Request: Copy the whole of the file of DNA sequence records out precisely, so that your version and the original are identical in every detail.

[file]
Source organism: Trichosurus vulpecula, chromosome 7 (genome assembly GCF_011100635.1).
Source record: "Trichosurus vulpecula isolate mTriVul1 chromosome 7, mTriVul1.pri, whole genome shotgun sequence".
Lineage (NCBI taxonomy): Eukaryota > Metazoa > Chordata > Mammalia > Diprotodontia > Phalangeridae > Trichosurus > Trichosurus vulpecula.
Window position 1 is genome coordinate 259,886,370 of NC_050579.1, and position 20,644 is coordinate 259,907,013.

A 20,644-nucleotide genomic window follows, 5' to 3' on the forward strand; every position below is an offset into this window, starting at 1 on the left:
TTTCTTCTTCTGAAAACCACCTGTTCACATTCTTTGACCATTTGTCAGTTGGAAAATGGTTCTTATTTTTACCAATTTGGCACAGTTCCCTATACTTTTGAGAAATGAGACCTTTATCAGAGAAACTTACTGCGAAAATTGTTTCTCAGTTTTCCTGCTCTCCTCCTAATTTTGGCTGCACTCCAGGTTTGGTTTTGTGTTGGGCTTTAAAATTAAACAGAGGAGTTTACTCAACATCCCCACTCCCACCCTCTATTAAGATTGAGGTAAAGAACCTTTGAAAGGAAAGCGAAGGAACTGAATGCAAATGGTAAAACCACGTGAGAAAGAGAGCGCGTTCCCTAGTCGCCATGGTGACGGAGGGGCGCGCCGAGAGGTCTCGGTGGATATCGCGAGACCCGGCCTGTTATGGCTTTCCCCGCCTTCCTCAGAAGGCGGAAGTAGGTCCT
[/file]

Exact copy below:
Source organism: Trichosurus vulpecula, chromosome 7 (genome assembly GCF_011100635.1).
Source record: "Trichosurus vulpecula isolate mTriVul1 chromosome 7, mTriVul1.pri, whole genome shotgun sequence".
Lineage (NCBI taxonomy): Eukaryota > Metazoa > Chordata > Mammalia > Diprotodontia > Phalangeridae > Trichosurus > Trichosurus vulpecula.
Window position 1 is genome coordinate 259,886,370 of NC_050579.1, and position 20,644 is coordinate 259,907,013.

A 20,644-nucleotide genomic window follows, 5' to 3' on the forward strand; every position below is an offset into this window, starting at 1 on the left:
TTTCTTCTTCTGAAAACCACCTGTTCACATTCTTTGACCATTTGTCAGTTGGAAAATGGTTCTTATTTTTACCAATTTGGCACAGTTCCCTATACTTTTGAGAAATGAGACCTTTATCAGAGAAACTTACTGCGAAAATTGTTTCTCAGTTTTCCTGCTCTCCTCCTAATTTTGGCTGCACTCCAGGTTTGGTTTTGTGTTGGGCTTTAAAATTAAACAGAGGAGTTTACTCAACATCCCCACTCCCACCCTCTATTAAGATTGAGGTAAAGAACCTTTGAAAGGAAAGCGAAGGAACTGAATGCAAATGGTAAAACCACGTGAGAAAGAGAGCGCGTTCCCTAGTCGCCATGGTGACGGAGGGGCGCGCCGAGAGGTCTCGGTGGATATCGCGAGACCCGGCCTGTTATGGCTTTCCCCGCCTTCCTCAGAAGGCGGAAGTAGGTCCT